Q: Our son has food allergies, peanuts, dairy, and gluten. It’s bad and it’s a pain, but we manage. We cook a lot at home and we know which treats he can eat. I send him to school and friends’ houses with his own cupcake when there’s a party; but Halloween is tough. He loves the costuming but he can’t eat much of what he gets. It’s a bummer. Sometimes people get offended when he’s picking through their bowl. They think he’s being greedy, looking for a “favorite,” but actually he’s just looking for something he can eat. If someone tries to call him out on it I get hurt and angry. Any suggestions on how to keep the holiday joyful?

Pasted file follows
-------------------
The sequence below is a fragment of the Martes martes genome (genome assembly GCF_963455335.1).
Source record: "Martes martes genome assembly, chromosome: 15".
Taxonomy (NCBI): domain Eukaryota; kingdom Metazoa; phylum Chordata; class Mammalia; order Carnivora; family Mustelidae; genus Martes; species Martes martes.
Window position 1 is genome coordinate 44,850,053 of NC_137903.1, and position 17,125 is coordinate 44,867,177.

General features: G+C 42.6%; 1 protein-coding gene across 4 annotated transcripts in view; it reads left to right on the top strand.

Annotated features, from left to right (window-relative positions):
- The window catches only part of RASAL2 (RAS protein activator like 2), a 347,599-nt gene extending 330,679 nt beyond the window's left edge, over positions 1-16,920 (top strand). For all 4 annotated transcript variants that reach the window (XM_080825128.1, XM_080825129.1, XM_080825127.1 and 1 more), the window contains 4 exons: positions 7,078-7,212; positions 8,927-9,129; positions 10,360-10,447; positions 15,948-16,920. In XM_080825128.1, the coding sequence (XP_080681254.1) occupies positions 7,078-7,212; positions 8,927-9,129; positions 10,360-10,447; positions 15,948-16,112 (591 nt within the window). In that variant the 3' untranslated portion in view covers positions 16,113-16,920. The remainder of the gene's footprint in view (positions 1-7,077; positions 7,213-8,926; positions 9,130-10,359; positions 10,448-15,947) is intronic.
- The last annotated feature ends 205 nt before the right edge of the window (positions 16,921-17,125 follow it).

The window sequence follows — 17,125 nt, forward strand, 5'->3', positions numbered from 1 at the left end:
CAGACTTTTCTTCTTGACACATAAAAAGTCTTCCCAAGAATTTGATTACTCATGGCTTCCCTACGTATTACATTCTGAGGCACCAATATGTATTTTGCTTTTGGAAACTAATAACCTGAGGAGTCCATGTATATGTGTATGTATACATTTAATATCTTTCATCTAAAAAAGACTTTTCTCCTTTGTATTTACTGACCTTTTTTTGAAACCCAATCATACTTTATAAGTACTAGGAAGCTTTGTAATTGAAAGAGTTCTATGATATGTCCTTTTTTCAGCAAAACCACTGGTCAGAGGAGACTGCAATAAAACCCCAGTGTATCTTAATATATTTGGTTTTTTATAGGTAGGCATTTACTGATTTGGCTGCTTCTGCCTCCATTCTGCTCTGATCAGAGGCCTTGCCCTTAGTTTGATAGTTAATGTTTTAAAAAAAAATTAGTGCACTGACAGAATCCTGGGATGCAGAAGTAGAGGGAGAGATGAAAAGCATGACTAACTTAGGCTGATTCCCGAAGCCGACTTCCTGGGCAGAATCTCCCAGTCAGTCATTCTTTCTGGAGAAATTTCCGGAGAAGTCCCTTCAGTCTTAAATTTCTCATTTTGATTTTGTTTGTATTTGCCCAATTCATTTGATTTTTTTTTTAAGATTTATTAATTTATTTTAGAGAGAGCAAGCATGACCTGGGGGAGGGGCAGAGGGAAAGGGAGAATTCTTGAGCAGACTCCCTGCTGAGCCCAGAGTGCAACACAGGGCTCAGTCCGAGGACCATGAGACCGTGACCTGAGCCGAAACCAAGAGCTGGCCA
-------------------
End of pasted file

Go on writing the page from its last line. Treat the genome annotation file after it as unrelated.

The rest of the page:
A: Great question! Enjoying Halloween with food allergies takes a little creativity. Here are a five suggestion to consider. First, be proactive. Have a pocket full of special-but-safe candy to eat along the way incase friends are dipping into their buckets before you get home. Second, advocate for your son, or teach him to advocate for himself, with a simple request such as, “I have allergies, can I pick out my own candy?” Third, consider making trick-or-treating into a game. Assign points to different candies. Then allow your son to cash out his candy for special toys that are waiting at home. Or cash out for a trip your favorite allergy friendly bakery (like the Red Bandana in Bethesda) or an afternoon at Rock’in Jump or Sky Zone in Gaithersburg or even a skydiving experience at the new iFly in Rockville if he’s the adventurous type (min age 3!). Fourth, get “un-food” focused. Spend time together as a family decorating your home for your visitors. Since your son gets excited about his costume, try focusing more on the fun of planning, choosing, and buying or making his costume. Meanwhile downplay the sweets aspect of Halloween. Some kids even prefer to pass out candy rather than walk the streets. Fifth, Food Allergy Research and Education (FARE) has started the Teal Pumpkin Project to raise awareness about food allergies and Halloween. There’s a lot of cool information on their website ranging from non-food ideas and free resources about the movement. They also have a map of houses that participate in the Teal Pumpkin Project. Essentially these houses will either have a sign or a teal pumpkin indicating they have non-food treats for trick or treaters. Kentlands Psychotherapy sponsors a Teal Pumpkin (Haunted) House at 110 Treehaven Street. Perhaps you can become a Teal Pumpkin House as well! Whatever you decide, give yourself permission to think outside the box and start some fun new traditions while keeping your son safe.  Happy Halloween!